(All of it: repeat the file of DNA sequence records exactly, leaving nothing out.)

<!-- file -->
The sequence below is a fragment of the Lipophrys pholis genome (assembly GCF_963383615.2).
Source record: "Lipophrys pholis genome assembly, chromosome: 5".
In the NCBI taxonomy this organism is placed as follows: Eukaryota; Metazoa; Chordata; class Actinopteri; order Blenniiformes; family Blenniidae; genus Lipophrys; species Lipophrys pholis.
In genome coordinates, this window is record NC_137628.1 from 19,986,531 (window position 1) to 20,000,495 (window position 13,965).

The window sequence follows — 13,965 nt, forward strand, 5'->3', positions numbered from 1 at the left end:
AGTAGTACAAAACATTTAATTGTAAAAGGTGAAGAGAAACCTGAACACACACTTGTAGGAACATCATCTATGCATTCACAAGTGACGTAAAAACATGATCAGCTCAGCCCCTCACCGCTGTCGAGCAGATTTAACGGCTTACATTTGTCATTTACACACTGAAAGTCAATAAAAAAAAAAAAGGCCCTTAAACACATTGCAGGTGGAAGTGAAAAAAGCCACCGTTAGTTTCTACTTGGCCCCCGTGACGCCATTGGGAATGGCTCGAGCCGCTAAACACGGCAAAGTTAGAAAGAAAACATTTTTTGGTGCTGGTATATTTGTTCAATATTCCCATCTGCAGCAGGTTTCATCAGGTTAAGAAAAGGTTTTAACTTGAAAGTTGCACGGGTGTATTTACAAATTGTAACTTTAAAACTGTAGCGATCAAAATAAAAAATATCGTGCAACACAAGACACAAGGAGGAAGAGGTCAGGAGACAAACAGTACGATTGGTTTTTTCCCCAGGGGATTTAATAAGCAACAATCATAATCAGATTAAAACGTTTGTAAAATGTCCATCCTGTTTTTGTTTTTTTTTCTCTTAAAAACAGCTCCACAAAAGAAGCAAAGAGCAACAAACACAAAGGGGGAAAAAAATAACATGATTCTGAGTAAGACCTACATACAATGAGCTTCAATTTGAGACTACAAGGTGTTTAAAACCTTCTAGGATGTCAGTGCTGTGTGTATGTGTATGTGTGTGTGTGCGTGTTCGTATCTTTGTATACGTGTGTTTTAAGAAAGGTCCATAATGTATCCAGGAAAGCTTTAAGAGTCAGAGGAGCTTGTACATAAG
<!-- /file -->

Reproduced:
The sequence below is a fragment of the Lipophrys pholis genome (assembly GCF_963383615.2).
Source record: "Lipophrys pholis genome assembly, chromosome: 5".
In the NCBI taxonomy this organism is placed as follows: Eukaryota; Metazoa; Chordata; class Actinopteri; order Blenniiformes; family Blenniidae; genus Lipophrys; species Lipophrys pholis.
In genome coordinates, this window is record NC_137628.1 from 19,986,531 (window position 1) to 20,000,495 (window position 13,965).

The window sequence follows — 13,965 nt, forward strand, 5'->3', positions numbered from 1 at the left end:
AGTAGTACAAAACATTTAATTGTAAAAGGTGAAGAGAAACCTGAACACACACTTGTAGGAACATCATCTATGCATTCACAAGTGACGTAAAAACATGATCAGCTCAGCCCCTCACCGCTGTCGAGCAGATTTAACGGCTTACATTTGTCATTTACACACTGAAAGTCAATAAAAAAAAAAAAGGCCCTTAAACACATTGCAGGTGGAAGTGAAAAAAGCCACCGTTAGTTTCTACTTGGCCCCCGTGACGCCATTGGGAATGGCTCGAGCCGCTAAACACGGCAAAGTTAGAAAGAAAACATTTTTTGGTGCTGGTATATTTGTTCAATATTCCCATCTGCAGCAGGTTTCATCAGGTTAAGAAAAGGTTTTAACTTGAAAGTTGCACGGGTGTATTTACAAATTGTAACTTTAAAACTGTAGCGATCAAAATAAAAAATATCGTGCAACACAAGACACAAGGAGGAAGAGGTCAGGAGACAAACAGTACGATTGGTTTTTTCCCCAGGGGATTTAATAAGCAACAATCATAATCAGATTAAAACGTTTGTAAAATGTCCATCCTGTTTTTGTTTTTTTTTCTCTTAAAAACAGCTCCACAAAAGAAGCAAAGAGCAACAAACACAAAGGGGGAAAAAAATAACATGATTCTGAGTAAGACCTACATACAATGAGCTTCAATTTGAGACTACAAGGTGTTTAAAACCTTCTAGGATGTCAGTGCTGTGTGTATGTGTATGTGTGTGTGTGCGTGTTCGTATCTTTGTATACGTGTGTTTTAAGAAAGGTCCATAATGTATCCAGGAAAGCTTTAAGAGTCAGAGGAGCTTGTACATAAG